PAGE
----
of thunder in my chest.
Is it a first love flashback?
It’s been such a long time.

I laugh at such young girl
thoughts from a grown girl.

In my head I write this poem:

The first time I was in love,
 
I stood on a boy’s porch step
and waited for a kiss.
He had freckles
drip dropping
across his face.
I waited the whole night.
I didn’t lean or make my body
obvious as a sunflower
following sunshine,
 
or bowing to rain.
 
I just took a seat near him,
so close to his mouth
in my own mind.
 
And then it happened.
 
He smelled like metal
and trees all at once.
He kissed me slowly.
 
It felt like a naked swim.
 
The current was charged,
but failed to kill me.
 
I ran home in the rain.
My feet never slowed.
I could barely breathe
as I reached my door.
I slammed it behind me.
 
My heart was drenched.
 
I have forgotten how to pray,
but I wonder how many people
in the world right now
are asking for rain.

Or how many moms tell
their kids that thunder
and lightning are angels
bowling and striking pins,

or God is angry.

We round the next block.
A man and his shepherd
hustle across the street.

The sky lights up in sections
like different parts of a chorus.

The wind whines a warning
so we lengthen our strides.
My legs are short so I run
to keep up with my partner,
who has long swimmer legs.

By the time we reach home,
clouds have swallowed
the light rays,
shooting stars
bent like boomrangs.
Our love is a safe,
seasoned one.
I have to feel around
for a pulse,
but it’s there.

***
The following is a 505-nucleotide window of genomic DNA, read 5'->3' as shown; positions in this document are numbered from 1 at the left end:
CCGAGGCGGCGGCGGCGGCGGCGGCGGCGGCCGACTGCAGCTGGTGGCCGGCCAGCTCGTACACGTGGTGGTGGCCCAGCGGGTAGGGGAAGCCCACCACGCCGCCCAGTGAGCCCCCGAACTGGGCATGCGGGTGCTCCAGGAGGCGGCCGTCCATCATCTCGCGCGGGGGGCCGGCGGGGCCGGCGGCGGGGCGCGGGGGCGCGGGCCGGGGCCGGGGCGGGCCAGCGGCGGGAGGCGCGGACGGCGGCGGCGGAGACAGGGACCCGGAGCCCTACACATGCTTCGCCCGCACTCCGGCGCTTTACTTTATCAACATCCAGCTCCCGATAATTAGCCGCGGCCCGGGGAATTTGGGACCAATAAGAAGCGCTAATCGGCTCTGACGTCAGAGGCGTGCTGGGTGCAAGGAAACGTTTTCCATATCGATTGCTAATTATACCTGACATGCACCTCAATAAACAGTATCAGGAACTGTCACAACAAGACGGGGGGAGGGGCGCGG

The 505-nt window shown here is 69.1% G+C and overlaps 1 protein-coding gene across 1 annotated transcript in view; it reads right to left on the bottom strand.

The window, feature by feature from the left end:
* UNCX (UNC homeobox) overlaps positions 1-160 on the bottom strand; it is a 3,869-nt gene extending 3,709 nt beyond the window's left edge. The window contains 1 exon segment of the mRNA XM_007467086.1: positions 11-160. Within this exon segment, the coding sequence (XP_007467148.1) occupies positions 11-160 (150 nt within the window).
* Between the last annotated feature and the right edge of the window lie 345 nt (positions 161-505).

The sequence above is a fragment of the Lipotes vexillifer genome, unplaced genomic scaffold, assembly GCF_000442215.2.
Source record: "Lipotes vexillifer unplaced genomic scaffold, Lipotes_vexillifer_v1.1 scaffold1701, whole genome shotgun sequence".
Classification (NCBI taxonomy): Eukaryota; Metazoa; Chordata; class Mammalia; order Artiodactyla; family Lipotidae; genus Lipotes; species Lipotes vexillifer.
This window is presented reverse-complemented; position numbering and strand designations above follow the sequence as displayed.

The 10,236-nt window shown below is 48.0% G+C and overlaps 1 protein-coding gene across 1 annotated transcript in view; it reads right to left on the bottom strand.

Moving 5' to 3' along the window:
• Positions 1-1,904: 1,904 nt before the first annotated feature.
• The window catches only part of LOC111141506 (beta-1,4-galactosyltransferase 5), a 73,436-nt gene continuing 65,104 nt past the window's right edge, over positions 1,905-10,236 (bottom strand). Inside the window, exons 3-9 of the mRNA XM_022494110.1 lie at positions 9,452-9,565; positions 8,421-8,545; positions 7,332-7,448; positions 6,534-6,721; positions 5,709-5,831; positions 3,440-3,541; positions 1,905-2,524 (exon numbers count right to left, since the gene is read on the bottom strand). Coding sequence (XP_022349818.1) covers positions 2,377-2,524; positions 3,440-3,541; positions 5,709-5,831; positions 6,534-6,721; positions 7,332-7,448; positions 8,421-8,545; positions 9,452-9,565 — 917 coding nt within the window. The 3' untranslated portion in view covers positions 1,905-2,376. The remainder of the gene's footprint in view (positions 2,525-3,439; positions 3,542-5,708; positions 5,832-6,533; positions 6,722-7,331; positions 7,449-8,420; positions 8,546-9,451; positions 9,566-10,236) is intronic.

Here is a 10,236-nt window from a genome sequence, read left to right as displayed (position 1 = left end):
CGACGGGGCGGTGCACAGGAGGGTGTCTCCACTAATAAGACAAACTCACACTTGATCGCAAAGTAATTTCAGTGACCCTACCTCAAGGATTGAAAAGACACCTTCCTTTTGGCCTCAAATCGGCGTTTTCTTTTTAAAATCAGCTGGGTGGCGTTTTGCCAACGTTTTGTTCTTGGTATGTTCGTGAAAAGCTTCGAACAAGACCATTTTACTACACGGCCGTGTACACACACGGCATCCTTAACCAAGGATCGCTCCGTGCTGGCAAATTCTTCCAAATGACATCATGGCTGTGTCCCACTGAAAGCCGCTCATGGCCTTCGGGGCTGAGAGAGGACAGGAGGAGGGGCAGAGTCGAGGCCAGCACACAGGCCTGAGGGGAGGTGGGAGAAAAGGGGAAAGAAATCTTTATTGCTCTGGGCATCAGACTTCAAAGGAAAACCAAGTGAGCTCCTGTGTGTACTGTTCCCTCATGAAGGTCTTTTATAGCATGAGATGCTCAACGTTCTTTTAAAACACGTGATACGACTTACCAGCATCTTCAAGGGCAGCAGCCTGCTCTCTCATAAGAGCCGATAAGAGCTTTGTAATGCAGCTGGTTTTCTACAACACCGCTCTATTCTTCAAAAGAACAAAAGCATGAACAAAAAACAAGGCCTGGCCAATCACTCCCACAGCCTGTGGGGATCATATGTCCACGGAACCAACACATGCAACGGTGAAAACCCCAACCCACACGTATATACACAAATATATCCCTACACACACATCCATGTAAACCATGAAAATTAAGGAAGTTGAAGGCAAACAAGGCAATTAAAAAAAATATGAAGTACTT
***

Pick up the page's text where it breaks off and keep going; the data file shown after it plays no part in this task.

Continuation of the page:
It comes in little waves.

I tell him I’d push him
out of the way
if a tree was struck.

I hope I would.

There’s a story behind
the cloud curtains.
It’s covered in veins,
flickering signals telling us

we’re alive until the clock strikes
in places where time ceases to exist.

We wait to feel the first drops
before the sudden downpour.

I want to smell the earth
beneath the concrete.

-3°

A warm winter
fades into cold
that steals the breath
of my breaks.
I fear the front end
of my life for a second
as I pump the pads
with the foot I wish
was in my mouth
where the words spill.
My close call is the sound
of something fragile falling
a flight of many years.
A muffling in my ears,
the whispered sayings,
are reserved for underwater
staredowns with you
when we test the weight
of each other’s silences.
A whiplash of wind
against my cheek
outside your city
apartment. The frozen
water bottles on the floor
of your car about to explode.
When you drink, I watch
the seams of your throat.
It’s so cold, and I love you.

This womb

The woman curled
up in a bath
remembers a woman
in bed
in a white room
of her own undoing;
a body tight as a fist;
a mind unraveling
like a scroll.

Maybe smallness
is our way
of making our way
back to our space.

The ultimate cradle.

My hands droop
in the water
like flowers
with bent necks.

“Choose the life
laid out in front
of you. Feel its
aliveness. Its
calm vibrations,”
calls the woman
in my bathroom.

I want to believe
that my body
is a field of
green energy
but my eyes,
catch a glimpse
of white room,
porcelain tub,
walls made of
chalky plaster.

My chest falls
as she asks me
to concentrate
on sincerity,
on what is
important to me.

I reach for
my yours truly,
my serious
what is love face.

Should I reach
for what’s to come?

My body floats,
and the room hums.
The heater turns
on and off
like raspy
breathing,
but breathing
in and out
nonetheless.

This womb
is filled with
warm water
returning me home.

In loving memory of my grandmother, DA BOSS

Scan 6

My dad calls me while I’m in the middle of a sketch. I’m drawing a bird with a top hat. It’s just a bird that I wanted to be a little more entertaining. Entertaining to no one in particular. Sometimes it feels like I’ll never figure out the elusive audience question. I keep drawing.

“Can you bring your grandmother a blanket?” my dad asks over the phone.

“A blanket?”

“Yes, a blanket,” he says.

“It’s no problem,” I say. “Hey, you holding up okay?”

“Don’t even get me started,” he laughs, and then it’s silent. I think the line goes dead, until he clears his throat and tells me goodbye.